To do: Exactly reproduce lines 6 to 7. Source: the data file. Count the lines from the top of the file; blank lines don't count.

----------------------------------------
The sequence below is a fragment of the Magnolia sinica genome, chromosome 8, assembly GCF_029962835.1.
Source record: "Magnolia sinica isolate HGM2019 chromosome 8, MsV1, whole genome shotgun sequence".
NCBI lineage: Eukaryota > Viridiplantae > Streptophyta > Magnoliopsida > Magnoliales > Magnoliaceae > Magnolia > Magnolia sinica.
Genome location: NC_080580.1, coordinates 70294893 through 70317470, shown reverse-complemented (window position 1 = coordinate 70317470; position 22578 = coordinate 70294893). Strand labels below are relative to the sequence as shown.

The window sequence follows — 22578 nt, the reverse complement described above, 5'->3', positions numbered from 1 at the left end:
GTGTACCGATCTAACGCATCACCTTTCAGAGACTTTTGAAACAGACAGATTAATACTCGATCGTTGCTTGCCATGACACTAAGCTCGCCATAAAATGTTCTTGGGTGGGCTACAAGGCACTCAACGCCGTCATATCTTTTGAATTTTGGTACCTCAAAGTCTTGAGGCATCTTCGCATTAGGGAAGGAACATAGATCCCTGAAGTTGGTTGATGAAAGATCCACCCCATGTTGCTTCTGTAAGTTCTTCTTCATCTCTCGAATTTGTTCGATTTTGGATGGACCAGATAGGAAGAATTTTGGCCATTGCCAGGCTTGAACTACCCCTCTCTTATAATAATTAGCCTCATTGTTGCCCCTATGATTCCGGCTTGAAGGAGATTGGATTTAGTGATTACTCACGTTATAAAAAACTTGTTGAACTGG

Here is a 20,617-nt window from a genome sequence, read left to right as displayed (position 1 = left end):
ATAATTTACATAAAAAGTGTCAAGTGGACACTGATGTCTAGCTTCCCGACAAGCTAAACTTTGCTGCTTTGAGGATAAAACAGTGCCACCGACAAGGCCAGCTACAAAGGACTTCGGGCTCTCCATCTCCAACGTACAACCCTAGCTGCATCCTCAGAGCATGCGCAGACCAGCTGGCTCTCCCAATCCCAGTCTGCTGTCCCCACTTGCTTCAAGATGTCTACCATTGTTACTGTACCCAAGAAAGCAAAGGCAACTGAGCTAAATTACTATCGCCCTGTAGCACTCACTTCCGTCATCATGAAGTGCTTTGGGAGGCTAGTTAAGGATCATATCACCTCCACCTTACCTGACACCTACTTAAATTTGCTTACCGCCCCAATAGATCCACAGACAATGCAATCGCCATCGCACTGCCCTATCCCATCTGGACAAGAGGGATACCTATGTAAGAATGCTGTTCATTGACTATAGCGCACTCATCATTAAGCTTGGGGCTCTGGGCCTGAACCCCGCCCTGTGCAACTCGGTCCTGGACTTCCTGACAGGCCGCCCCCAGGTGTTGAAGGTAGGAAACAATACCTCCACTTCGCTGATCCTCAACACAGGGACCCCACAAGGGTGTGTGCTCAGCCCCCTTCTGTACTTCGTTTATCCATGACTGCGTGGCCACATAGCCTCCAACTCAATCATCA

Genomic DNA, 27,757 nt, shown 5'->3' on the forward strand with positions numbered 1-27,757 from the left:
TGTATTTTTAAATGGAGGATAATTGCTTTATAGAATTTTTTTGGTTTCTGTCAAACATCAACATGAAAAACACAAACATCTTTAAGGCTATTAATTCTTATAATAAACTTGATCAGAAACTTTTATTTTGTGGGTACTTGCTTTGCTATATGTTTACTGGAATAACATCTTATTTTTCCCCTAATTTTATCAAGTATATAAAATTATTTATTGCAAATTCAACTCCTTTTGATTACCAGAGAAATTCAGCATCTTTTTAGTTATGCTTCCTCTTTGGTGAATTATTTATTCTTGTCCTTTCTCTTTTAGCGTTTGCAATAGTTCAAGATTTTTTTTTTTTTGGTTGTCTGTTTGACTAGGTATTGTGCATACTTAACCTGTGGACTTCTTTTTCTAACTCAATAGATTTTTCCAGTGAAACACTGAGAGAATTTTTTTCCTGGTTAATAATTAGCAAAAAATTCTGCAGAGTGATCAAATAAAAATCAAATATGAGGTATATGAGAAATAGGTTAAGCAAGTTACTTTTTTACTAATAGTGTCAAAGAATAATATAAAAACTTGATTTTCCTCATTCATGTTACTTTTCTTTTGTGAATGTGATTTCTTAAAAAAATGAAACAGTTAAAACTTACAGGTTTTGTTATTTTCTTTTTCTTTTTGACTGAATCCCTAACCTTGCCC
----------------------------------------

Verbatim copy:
GTGTACCGATCTAACGCATCACCTTTCAGAGACTTTTGAAACAGACAGATTAATACTCGATCGTTGCTTGCCATGACACTAAGCTCGCCATAAAATGTTCTTGGGTGGGCTACAAGGCACTCAACGCCGTCATATCTTTTGAATTTTGGTACCTCAAAGTCTTGAGGCATCTTCGCATTAGGGAAGGAACATAGATCCCTGAAGTTGGTTGATGAAAGATCCACCCCATGTTGCTTCTGTAAGTTCTTCTTCATCTCTCGAATTTGTTCGATTTTGGATGGACCAGATAGGAAGAATTTTGGCCATTGCCAGGCTTGAACTACCCCTCTCTTATAATAATTAGCCTCATTGTTGCCCCTATGATTCCGGCTTGAAGGAGATTGGATTTAGTGATTACTCACGTTATAAAAAACTTGTTGAACTGG

Here is a 20,617-nt window from a genome sequence, read left to right as displayed (position 1 = left end):